The established church opposed them, under pain of excommunication and worse. Some were actually burned at the stake for espousing such views. Galileo recanted, Copernicus kept his head down. The church fathers were stuck in the Ptolemaic system based on some very dubious and over-literal readings of biblical texts ‚Äď including psalms such as 19 and 93 saying the earth shall not be moved ‚Äď ¬†for fear that science would undermine belief in the inherited wisdom and authority of the church.

When Copernicus was finally convinced to publish, just before he died mid-16th century, Rome sniffily placed his book on a banned list. It stayed there for more than a century. Regrettably then as now, targeted or random, extreme interpretations in any faith are hard to reform and can lead to foolish attacks on innocent, thoughtful people.

Music

For the ambitious there are many larger classical settings, such as a Morales 1541 motet in three parts, Inclina Domine aurem tuam.  An even more demanding piece for nine voices [illustrated] under the same incipit was published by Orlando di Lasso (1530 Р1594) in 1604, in what turned out to be a very productive early decade for fine music.

Apparently is it possible to conduct from an assembly of many challenging parts. Not a bar line in sight.

This structure, two small choirs or quartet and quintet groups of soloists with or without accompaniment, was not uncommon. The author had the pleasure of hearing a Vecchi mass for 9 voices and early instruments, including psalm settings, performed near Den Haag by Musica Antica recently.

All musicians were reading from the original published music, not at all an easy task to the modern musician. It was conducted by Kate Clark, an Australian baroque musician, professor and lawyer resident in Amsterdam.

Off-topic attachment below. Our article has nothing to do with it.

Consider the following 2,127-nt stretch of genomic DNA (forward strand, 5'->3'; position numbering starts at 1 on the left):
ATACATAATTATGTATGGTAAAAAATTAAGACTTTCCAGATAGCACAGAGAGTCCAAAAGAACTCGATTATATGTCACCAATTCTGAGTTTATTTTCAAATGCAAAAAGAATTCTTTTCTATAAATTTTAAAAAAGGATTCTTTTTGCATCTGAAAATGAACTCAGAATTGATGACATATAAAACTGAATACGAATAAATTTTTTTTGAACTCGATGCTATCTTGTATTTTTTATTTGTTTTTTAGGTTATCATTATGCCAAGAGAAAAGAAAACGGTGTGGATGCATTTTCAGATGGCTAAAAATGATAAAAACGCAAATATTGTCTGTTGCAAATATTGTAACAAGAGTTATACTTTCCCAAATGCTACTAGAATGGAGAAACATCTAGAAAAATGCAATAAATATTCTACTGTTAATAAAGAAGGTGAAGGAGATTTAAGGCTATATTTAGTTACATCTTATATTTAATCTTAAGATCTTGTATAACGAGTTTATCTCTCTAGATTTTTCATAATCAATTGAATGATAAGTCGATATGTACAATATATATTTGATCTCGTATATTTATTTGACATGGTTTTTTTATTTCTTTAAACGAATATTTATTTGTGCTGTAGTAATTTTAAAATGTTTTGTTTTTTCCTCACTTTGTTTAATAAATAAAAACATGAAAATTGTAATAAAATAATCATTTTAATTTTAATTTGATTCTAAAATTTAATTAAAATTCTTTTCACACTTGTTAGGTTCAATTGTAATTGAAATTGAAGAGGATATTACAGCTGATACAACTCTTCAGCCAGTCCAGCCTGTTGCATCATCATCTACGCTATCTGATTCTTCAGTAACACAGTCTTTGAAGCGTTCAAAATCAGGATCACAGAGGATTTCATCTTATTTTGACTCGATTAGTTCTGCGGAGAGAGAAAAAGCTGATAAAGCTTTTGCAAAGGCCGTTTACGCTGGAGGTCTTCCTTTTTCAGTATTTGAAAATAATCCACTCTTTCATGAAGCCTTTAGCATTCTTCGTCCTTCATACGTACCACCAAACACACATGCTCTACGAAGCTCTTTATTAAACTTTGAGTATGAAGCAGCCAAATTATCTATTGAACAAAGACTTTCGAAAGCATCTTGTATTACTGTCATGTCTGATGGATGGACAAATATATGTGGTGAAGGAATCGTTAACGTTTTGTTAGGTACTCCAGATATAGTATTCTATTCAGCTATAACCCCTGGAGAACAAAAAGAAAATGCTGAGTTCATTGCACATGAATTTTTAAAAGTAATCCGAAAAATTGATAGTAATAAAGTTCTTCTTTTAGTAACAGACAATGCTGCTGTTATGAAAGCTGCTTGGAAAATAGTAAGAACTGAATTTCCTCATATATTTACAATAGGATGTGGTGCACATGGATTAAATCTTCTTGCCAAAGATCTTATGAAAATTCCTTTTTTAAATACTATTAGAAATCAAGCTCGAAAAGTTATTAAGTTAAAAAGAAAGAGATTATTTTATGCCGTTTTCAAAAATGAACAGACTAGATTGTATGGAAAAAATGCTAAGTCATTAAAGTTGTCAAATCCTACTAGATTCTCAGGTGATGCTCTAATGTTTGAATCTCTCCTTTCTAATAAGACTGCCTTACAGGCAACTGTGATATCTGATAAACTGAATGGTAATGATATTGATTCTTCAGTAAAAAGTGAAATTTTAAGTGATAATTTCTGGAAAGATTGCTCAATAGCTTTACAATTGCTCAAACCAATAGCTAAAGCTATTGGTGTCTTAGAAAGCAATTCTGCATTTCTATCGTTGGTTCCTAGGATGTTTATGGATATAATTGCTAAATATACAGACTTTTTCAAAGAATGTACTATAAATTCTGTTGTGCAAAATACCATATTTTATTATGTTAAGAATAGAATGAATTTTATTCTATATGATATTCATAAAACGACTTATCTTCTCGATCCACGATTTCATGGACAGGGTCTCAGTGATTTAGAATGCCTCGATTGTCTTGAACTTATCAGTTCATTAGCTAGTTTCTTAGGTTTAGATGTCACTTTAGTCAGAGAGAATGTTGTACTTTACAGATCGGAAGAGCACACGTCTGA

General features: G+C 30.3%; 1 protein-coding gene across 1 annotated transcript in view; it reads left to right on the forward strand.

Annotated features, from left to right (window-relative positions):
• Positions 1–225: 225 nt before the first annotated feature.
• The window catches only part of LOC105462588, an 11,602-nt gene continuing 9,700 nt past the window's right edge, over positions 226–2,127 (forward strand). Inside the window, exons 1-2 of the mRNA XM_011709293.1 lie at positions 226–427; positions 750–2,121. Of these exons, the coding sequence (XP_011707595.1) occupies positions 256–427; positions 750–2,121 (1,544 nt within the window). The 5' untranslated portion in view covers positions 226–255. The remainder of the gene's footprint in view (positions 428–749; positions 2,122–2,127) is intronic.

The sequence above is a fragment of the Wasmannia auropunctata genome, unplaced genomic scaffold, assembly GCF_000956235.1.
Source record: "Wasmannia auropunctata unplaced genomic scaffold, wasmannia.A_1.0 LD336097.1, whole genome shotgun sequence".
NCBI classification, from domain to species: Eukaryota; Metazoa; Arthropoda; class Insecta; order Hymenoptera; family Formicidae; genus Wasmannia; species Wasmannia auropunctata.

Period instruments, violi da gamba and bass viol

Modern music

Psalm 86 is frequently absent in hymn books like TiS. However, TiS 725, the Taizé song In our darkness, is suitable in this context, under the Southern Cross at least.

The psalters, naturally, have settings. PFAS 86B is a responsorial setting whose words paraphrase the theme of the psalm, rather than a particular verse: “Be with me Lord when I am in trouble.” A simplified version of the same refrain may be found at 91D a few pages on.

Everett in TEP homes in on one of the few verses in the collection that mentions a female role-player:

Give your strength to your servant, and save the son of your handmaiden (16)

We are not sure whether this is David referring to his mother as the handmaiden, or it is indeed a prayer by the woman author herself.

Alternate Psalm

The alternate set of readings includes Psalm 69. See previous posts such as that on 4 Sep 2016> Coincidentally, a featured refrain therein offers northern hemisphere readers a tune that rises, rather than falls, to match the summer solstice pattern.

Psalm 119

Note: This post re-introduces the longest psalm, sections of which arise in the next two weeks. Subsequent posts will look more closely at sections as they appear in the Lectionary, starting with Aleph then He on the following Sunday.

Ps.119:1 in a 1450 Gregorian chant manuscript, Rice University

Ps.119:1 in a 1450 Gregorian chant manuscript, Rice University